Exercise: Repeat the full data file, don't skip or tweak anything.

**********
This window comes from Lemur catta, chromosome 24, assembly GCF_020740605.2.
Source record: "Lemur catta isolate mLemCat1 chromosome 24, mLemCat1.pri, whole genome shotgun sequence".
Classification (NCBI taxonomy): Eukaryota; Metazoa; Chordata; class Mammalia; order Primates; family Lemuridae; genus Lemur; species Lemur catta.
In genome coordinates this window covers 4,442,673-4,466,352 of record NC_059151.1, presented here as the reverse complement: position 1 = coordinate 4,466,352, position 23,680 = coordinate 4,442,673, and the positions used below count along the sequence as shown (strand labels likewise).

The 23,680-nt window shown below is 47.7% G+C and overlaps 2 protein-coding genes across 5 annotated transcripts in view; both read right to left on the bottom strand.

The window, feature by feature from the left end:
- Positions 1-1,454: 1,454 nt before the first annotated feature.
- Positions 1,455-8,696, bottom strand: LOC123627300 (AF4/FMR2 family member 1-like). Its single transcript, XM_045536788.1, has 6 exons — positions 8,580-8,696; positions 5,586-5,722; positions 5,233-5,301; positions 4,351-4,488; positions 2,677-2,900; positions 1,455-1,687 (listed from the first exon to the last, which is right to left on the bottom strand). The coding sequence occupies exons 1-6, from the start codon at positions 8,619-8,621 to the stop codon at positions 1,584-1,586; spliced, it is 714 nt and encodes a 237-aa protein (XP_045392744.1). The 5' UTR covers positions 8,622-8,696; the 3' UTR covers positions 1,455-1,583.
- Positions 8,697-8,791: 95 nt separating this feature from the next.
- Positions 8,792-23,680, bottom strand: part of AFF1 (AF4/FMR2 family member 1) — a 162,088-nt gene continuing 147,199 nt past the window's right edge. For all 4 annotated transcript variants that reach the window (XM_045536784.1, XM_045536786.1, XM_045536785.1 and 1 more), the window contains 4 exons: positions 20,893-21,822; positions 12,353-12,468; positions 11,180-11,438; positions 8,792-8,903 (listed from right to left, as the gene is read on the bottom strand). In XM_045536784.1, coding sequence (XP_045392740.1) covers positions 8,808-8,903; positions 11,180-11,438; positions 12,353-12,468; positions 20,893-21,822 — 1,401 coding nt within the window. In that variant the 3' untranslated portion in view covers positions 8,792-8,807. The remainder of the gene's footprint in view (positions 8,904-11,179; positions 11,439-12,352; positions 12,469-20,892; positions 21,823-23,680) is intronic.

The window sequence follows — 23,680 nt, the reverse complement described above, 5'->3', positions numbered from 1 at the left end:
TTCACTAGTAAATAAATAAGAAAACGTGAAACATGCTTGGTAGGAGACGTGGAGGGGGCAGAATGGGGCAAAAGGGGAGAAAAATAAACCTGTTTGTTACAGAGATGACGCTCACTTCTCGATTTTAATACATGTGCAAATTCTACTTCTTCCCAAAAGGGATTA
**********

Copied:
This window comes from Lemur catta, chromosome 24, assembly GCF_020740605.2.
Source record: "Lemur catta isolate mLemCat1 chromosome 24, mLemCat1.pri, whole genome shotgun sequence".
Classification (NCBI taxonomy): Eukaryota; Metazoa; Chordata; class Mammalia; order Primates; family Lemuridae; genus Lemur; species Lemur catta.
In genome coordinates this window covers 4,442,673-4,466,352 of record NC_059151.1, presented here as the reverse complement: position 1 = coordinate 4,466,352, position 23,680 = coordinate 4,442,673, and the positions used below count along the sequence as shown (strand labels likewise).

The 23,680-nt window shown below is 47.7% G+C and overlaps 2 protein-coding genes across 5 annotated transcripts in view; both read right to left on the bottom strand.

The window, feature by feature from the left end:
- Positions 1-1,454: 1,454 nt before the first annotated feature.
- Positions 1,455-8,696, bottom strand: LOC123627300 (AF4/FMR2 family member 1-like). Its single transcript, XM_045536788.1, has 6 exons — positions 8,580-8,696; positions 5,586-5,722; positions 5,233-5,301; positions 4,351-4,488; positions 2,677-2,900; positions 1,455-1,687 (listed from the first exon to the last, which is right to left on the bottom strand). The coding sequence occupies exons 1-6, from the start codon at positions 8,619-8,621 to the stop codon at positions 1,584-1,586; spliced, it is 714 nt and encodes a 237-aa protein (XP_045392744.1). The 5' UTR covers positions 8,622-8,696; the 3' UTR covers positions 1,455-1,583.
- Positions 8,697-8,791: 95 nt separating this feature from the next.
- Positions 8,792-23,680, bottom strand: part of AFF1 (AF4/FMR2 family member 1) — a 162,088-nt gene continuing 147,199 nt past the window's right edge. For all 4 annotated transcript variants that reach the window (XM_045536784.1, XM_045536786.1, XM_045536785.1 and 1 more), the window contains 4 exons: positions 20,893-21,822; positions 12,353-12,468; positions 11,180-11,438; positions 8,792-8,903 (listed from right to left, as the gene is read on the bottom strand). In XM_045536784.1, coding sequence (XP_045392740.1) covers positions 8,808-8,903; positions 11,180-11,438; positions 12,353-12,468; positions 20,893-21,822 — 1,401 coding nt within the window. In that variant the 3' untranslated portion in view covers positions 8,792-8,807. The remainder of the gene's footprint in view (positions 8,904-11,179; positions 11,439-12,352; positions 12,469-20,892; positions 21,823-23,680) is intronic.

The window sequence follows — 23,680 nt, the reverse complement described above, 5'->3', positions numbered from 1 at the left end:
TTCACTAGTAAATAAATAAGAAAACGTGAAACATGCTTGGTAGGAGACGTGGAGGGGGCAGAATGGGGCAAAAGGGGAGAAAAATAAACCTGTTTGTTACAGAGATGACGCTCACTTCTCGATTTTAATACATGTGCAAATTCTACTTCTTCCCAAAAGGGATTA